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Silicon Valley faces tough realities in this economic landscape
Oct 11, 2022

Silicon Valley faces tough realities in this economic landscape

Big Tech enjoyed a boom during most of the pandemic, as people focused on their digital lives. But now, the industry may be bracing for a downturn.

Layoffs. Hiring freezes. Falling valuations. The headlines coming out of the onetime land of the unicorns have been pretty unromantic lately. It’s a dramatic turn for an industry that has been all about growth.

Over the last two decades, and especially in the first two years of the pandemic, tech exploded as more of the world moved online. But that seems to be changing.

Marketplace’s Meghan McCarty Carino spoke with Kari Paul, a tech reporter for The Guardian, who recently wrote about whether Big Tech is past its prime. Paul said that with the economy in flux, the tech industry is not immune. The following is an edited transcript of their conversation.

Kari Paul: If advertising and the companies advertising are impacted by the broader economic downturn, they’re gonna have less money to inject into these tech firms. And then on top of that, the interest rates are impacting tech right now. When we think about the golden age of Silicon Valley, it used to be a very low interest rate environment that kind of helped bolster the tech boom. We had an era of what we call unicorns, [private] companies whose valuations exceeded $1 billion, and we’re just seeing a slower or smaller rate of those now as interest rates shift.

Meghan McCarty Carino: In your reporting for The Guardian, you say this all might signal a golden era coming to an end. What do you mean by that?

Paul: I mean, this recent golden era has been just these social media startups-turned-major-companies just getting to do whatever they want, basically. And being in Silicon Valley, and they have all of these big campuses where they have on-site chefs and all these fancy living situations, it’s just — this era of tech where having a job in tech was the best thing you could do. But you can only be the, I guess, golden child for so long. Like, nobody is rooting for you anymore when you’re worth billions of dollars. People are kind of starting to change their tune.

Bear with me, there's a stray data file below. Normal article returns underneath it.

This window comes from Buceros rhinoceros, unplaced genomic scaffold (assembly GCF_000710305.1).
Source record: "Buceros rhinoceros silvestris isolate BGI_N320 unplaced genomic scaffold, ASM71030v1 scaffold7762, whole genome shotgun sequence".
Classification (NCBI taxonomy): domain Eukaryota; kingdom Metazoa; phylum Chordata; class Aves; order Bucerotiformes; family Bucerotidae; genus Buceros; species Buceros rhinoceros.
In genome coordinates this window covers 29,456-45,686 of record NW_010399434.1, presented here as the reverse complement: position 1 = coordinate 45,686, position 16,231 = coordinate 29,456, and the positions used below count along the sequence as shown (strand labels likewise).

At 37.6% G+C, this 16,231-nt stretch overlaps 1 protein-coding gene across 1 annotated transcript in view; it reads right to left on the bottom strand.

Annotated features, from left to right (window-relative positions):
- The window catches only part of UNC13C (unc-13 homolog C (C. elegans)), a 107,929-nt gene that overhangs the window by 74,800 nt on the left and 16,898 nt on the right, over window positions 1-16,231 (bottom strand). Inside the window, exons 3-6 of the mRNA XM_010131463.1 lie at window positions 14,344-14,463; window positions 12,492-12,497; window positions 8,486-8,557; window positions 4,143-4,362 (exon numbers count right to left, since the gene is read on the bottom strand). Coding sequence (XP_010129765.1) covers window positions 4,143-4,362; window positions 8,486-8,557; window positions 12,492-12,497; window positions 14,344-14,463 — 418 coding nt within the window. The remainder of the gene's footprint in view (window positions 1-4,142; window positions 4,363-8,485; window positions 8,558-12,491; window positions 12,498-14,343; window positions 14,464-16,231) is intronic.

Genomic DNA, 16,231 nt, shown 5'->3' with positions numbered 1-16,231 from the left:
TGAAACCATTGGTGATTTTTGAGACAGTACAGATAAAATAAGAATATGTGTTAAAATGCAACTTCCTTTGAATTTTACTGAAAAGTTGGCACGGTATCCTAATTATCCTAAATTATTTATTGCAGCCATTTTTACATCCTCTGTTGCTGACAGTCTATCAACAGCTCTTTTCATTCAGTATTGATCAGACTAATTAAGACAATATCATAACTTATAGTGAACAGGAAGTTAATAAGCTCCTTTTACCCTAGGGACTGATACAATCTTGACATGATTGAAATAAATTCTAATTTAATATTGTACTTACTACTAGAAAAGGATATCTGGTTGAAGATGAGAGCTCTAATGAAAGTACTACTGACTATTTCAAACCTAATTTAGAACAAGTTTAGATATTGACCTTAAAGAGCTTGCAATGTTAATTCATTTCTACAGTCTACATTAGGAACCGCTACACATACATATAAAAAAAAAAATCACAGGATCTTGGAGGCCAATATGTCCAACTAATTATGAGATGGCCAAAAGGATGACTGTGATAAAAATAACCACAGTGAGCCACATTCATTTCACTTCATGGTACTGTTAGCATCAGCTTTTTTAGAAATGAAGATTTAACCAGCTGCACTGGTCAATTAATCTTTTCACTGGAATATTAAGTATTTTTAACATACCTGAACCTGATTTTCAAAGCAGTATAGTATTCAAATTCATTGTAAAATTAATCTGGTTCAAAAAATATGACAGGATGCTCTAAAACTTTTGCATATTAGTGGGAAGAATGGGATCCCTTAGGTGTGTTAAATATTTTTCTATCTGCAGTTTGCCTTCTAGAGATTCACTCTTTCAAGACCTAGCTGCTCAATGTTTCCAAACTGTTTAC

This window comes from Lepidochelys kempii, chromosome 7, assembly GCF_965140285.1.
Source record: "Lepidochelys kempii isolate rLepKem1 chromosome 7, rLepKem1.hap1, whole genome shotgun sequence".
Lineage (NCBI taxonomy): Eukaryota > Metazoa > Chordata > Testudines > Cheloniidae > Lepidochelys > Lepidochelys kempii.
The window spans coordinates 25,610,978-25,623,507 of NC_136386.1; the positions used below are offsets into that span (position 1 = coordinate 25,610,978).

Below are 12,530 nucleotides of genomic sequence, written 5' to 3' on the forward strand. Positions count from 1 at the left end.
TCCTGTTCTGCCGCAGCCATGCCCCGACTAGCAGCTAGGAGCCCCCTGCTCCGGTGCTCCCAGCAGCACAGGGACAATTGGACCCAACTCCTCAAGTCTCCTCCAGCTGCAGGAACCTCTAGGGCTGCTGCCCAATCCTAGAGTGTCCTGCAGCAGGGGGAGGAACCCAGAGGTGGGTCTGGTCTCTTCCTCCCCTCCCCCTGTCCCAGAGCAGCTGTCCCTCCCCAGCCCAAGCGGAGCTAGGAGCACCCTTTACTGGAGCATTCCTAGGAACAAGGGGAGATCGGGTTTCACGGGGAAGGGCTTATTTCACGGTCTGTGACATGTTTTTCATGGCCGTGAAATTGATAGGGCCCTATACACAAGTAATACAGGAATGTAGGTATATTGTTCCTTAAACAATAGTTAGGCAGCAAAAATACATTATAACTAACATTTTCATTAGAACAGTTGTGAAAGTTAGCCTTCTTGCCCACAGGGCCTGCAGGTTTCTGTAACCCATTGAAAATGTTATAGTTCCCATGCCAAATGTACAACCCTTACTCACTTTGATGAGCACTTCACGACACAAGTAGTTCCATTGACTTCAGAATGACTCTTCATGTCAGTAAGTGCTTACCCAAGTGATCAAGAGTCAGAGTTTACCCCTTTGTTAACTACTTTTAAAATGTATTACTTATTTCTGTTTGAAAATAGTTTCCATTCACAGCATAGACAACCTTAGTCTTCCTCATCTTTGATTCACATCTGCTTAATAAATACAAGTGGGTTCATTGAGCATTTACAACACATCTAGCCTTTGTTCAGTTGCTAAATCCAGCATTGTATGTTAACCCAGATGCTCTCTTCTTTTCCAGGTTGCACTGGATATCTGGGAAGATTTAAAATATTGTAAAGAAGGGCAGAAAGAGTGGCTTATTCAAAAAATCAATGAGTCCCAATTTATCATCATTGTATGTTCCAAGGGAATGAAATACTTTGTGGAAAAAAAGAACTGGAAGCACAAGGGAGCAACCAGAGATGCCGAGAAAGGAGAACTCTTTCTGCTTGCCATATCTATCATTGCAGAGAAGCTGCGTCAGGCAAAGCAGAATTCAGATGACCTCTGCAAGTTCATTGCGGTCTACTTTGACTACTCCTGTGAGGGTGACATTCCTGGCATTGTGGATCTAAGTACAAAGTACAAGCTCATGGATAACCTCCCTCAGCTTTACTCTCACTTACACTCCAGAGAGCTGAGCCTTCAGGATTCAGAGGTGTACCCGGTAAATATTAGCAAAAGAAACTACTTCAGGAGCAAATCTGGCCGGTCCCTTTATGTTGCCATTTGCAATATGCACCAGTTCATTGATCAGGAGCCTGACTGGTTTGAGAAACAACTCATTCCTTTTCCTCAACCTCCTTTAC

McCarty Carino: Right, and there’s been so much scrutiny from government officials, from the public, about anti-competitive kinds of behaviors. Obviously, the proliferation of misinformation has become a huge issue, right?

Paul: Right. I mean, I remember when I started my career, it was around the Arab Spring and things like that, where people were thinking, “Social media is so good for democracy. Like, this is amazing.” And it’s almost funny to think of that being the predominant viewpoint not that long ago because now it seems to be widely accepted that social media is a threat to democracy, like the misinformation that’s running rampant. There’s a lot of concerns that are very widely held. Studies show the majority of Americans think Big Tech needs to be reined in.

McCarty Carino: How do you see the tech industry moving forward from here?

Paul: When we think about the physical space of Silicon Valley, that’s very interesting to me because we’re seeing a lot of these companies move. Tesla moved to Austin, Texas. Oracle and Hewlett-Packard has moved some of their operations to Texas. So when we think about the physical space of Silicon Valley and all the mythology around Silicon Valley, that’s definitely changing.

McCarty Carino: It feels like it’s almost losing some of its gravitational pull.

Paul: Yeah, the physical space of Silicon Valley is losing its gravitational pull. And then, the industry at large is becoming less of a sure bet. I think it used to be very secure to get a job in tech and know that you were gonna make a lot of money and probably have some job security, and now that we’re seeing hiring freezes and layoffs, I think that’s changing.

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